2. Alaska is called many things. The Last Frontier, The Land of the Midnight Sun, The Great Alone. How do you think these different nicknames describe different parts of the state?

3. What aspects of the Alaska/homesteader lifestyle would you find the most challenging in the wild? How would you handle the isolation, the interdependence among neighbors, the climate? Would you have what it takes to survive?

4. Large Marge tells Cora and Leni that “in Alaska, everyone is either running to something or running away from something.” Do you think this is particularly true to wild places like Alaska? Or has is always been true of the American pioneer? How would you compare and contrast the homesteaders in Alaska to the pioneers in early America, who came west in covered wagons? How are the modern Alaska homesteaders different? How are they the same? What do you think draws people to the wild, unpredictable and remote corners of Alaska?

5. The Great Alone is set in the turbulent world of America in the 1970’s. Why do you think the author chose this time period? How did the world at that time, with the political unrest and kidnappings and plane hijackings, factor into the plot? Why do you believe the back-to-the-earth movement spoke to so many people in the seventies? Why did it speak to Ernt?

6. Do you think the world feels dangerous today? Do you think the unrest and troubles of the seventies are relevant today? Can we learn from them? What does The Great Alone have to say about the idea of turning one’s back on civilization and the problems of society?

7. If you experienced the seventies, what was it like to read about those years? Did it match up with your memories of it, or color the story for you? Did the popular culture references remind you of your own life? And if you didn’t experience the seventies, what did you learn about the era from the novel?

8. Ernt was a prisoner of war for several years. We know now about PTSD and the ways in which Ernt would have been suffering and the ways in which he could now be helped, but that help didn’t exist in the seventies. Additionally, the Vietnam vets were often treated badly by people upon their return. How do you think Ernt’s war experiences changed him? Do you believe, as Cora tells Leni, that he was “changed” when he came home? Did the war and PTSD “make” Ernt violent, or do you believe he was violent before?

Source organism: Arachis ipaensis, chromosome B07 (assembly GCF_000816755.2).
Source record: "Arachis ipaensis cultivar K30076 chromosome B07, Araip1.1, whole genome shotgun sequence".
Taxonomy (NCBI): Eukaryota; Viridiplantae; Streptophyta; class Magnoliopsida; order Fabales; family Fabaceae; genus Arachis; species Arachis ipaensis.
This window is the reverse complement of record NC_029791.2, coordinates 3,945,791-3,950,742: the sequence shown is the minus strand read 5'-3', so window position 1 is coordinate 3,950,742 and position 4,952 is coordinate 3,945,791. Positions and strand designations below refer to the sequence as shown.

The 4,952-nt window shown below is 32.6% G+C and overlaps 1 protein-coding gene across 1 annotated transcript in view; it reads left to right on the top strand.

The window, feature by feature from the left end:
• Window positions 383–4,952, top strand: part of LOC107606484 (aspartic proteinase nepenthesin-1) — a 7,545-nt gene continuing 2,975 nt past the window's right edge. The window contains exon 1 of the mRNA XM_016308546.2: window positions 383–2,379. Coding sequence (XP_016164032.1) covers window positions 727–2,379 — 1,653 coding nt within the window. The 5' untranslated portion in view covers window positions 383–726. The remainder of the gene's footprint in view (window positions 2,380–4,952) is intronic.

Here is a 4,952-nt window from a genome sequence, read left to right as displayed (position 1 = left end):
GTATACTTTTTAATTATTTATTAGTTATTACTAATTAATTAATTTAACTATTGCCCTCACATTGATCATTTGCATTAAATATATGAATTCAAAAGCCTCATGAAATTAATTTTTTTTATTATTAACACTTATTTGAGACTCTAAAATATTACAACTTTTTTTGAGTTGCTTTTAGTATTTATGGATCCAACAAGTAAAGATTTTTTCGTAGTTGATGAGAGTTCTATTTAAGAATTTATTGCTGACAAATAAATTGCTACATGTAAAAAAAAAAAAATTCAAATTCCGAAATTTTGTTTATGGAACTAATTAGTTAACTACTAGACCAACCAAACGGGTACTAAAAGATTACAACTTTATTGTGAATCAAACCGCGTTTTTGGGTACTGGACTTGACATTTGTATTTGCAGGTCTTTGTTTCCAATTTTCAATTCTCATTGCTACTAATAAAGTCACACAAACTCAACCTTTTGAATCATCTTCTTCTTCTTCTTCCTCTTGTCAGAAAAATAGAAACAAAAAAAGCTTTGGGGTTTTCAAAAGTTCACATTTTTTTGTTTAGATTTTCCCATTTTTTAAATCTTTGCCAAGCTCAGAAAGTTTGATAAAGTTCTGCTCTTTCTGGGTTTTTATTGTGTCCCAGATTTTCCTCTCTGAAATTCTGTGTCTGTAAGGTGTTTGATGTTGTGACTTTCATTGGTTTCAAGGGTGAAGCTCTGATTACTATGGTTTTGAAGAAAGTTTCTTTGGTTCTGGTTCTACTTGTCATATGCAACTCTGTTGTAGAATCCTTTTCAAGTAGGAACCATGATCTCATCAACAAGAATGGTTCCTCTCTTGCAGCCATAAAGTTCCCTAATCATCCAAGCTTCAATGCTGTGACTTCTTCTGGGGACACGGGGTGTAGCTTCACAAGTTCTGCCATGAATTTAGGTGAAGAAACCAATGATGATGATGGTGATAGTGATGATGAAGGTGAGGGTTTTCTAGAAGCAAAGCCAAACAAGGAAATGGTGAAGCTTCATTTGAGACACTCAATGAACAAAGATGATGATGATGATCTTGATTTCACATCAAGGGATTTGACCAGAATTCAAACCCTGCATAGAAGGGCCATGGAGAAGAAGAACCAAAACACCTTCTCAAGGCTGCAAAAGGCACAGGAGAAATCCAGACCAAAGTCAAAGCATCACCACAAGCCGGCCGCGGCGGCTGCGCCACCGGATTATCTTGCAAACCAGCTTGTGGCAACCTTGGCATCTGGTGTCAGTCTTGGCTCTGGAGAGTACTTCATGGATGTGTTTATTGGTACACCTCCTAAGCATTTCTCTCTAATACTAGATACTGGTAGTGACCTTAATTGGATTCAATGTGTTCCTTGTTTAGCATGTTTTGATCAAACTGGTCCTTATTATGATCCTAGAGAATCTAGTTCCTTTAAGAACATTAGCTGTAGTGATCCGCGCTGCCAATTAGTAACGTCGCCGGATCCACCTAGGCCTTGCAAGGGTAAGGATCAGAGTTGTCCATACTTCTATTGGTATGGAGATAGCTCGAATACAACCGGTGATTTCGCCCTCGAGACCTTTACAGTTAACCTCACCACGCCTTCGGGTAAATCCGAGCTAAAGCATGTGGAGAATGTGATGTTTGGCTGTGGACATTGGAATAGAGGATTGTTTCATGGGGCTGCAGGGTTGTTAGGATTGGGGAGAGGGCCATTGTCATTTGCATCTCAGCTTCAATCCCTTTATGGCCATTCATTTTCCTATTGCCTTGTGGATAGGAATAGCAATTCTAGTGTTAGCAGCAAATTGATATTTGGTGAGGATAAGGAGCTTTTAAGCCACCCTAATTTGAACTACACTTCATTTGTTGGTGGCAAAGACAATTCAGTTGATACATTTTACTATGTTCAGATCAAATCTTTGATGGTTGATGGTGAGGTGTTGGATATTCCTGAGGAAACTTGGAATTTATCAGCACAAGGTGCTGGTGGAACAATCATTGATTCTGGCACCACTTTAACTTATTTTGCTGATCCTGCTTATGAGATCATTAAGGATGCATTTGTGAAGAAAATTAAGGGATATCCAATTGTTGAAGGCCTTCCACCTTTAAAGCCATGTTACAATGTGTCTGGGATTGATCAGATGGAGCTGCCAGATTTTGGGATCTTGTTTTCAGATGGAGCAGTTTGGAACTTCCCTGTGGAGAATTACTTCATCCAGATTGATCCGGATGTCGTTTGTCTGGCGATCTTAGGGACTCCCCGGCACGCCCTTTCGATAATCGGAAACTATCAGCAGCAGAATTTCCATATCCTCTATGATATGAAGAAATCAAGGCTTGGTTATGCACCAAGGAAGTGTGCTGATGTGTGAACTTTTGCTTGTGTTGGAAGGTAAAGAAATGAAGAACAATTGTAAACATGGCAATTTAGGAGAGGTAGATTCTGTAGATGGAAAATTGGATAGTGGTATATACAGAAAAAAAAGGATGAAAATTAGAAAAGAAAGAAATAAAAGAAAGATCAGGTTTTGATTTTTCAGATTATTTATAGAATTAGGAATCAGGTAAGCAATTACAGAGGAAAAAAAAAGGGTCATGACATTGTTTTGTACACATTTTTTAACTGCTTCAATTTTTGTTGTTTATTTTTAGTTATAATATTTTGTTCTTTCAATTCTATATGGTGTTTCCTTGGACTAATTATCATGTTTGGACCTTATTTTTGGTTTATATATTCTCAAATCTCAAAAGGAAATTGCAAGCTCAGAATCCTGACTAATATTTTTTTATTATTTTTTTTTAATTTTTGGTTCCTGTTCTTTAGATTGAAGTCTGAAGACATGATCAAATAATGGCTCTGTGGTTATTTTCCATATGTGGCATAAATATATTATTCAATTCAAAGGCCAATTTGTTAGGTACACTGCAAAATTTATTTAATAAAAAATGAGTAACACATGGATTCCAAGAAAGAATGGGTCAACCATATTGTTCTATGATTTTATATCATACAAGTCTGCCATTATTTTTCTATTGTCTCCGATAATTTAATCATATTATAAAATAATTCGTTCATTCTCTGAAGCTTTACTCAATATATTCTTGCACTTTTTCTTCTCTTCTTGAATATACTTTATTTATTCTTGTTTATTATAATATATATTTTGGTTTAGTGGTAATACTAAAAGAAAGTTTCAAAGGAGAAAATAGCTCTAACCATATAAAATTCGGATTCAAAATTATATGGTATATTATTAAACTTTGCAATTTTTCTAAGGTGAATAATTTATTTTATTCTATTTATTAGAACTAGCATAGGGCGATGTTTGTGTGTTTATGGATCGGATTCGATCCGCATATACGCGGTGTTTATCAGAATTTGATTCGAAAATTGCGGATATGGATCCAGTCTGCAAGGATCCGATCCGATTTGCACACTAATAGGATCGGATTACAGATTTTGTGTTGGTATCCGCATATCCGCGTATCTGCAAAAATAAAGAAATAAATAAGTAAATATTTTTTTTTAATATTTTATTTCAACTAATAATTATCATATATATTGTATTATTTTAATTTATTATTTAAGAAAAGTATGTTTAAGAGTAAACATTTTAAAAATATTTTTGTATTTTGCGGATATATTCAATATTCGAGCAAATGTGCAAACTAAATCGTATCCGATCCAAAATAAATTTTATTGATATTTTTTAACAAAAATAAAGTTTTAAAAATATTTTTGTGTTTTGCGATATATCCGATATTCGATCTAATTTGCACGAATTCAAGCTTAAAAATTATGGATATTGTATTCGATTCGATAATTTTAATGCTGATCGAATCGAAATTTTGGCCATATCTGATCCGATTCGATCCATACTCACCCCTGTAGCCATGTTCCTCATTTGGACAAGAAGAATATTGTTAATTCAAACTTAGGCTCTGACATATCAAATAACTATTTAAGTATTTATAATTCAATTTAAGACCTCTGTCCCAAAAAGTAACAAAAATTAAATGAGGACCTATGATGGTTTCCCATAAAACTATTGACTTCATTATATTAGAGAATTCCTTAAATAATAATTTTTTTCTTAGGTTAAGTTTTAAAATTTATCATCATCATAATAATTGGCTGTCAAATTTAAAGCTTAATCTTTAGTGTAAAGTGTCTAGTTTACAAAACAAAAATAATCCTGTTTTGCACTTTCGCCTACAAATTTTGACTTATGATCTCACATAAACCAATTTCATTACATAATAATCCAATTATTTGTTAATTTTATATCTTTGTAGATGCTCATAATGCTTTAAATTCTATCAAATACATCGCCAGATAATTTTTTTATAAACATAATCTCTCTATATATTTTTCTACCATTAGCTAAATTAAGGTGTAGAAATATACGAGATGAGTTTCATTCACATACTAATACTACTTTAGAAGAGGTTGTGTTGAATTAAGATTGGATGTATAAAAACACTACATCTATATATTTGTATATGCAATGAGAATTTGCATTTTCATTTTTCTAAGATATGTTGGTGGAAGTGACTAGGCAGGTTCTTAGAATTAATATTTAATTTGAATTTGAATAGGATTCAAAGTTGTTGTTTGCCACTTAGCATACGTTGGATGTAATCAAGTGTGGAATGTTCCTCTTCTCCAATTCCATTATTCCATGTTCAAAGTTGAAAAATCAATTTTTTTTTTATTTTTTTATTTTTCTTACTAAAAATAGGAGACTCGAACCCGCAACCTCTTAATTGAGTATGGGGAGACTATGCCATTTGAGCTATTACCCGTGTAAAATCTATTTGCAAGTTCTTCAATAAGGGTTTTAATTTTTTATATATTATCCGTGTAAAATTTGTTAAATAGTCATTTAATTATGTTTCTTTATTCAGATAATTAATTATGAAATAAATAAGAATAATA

9. Cora is a complicated character. When Leni is reminiscing about her mother and their days in the commune, she notes that “her mother changed her personality just enough to fit in.” What do you think this passage tells us about Cora? Why do you think she stayed with Ernt all those years? Was it love? Fear? In general, why do you think women stay with abusive men?

10. One of the issues highlighted in the novel is the lack of legal support for women in the seventies. Large Marge often makes the point that the law can’t help women like Cora, and Leni, even as young as she is, intuits that only Cora can save herself. Do you think that was true then? Is it true today? Does the law do enough to help battered women?

11. Leni is shaped by the complexity of her parents’ toxic relationship. How does she explain her life before she sees the truth of the violence? As is often the case in abusive families, Leni—the child—takes on the role of caretaker. How did it mold Leni’s character, this need to keep the ugly truth of her family, secret?

12. Would you say that Leni is a survivor? Is Cora?

13. “Your mother was a kite string. Without her strong, steady hold on you, you might just float away, be lost somewhere among the clouds.” (126) If you have faced the loss of a loved one, did you find this quote to have special resonance for you? What did the author get right about this sentiment? How else would you describe a mother’s influence? In many ways, The Great Alone, is a mother-daughter love story, but one with a broken spine. How did Cora let Leni down in life, how did she save her? Do you think Cora was a good mother?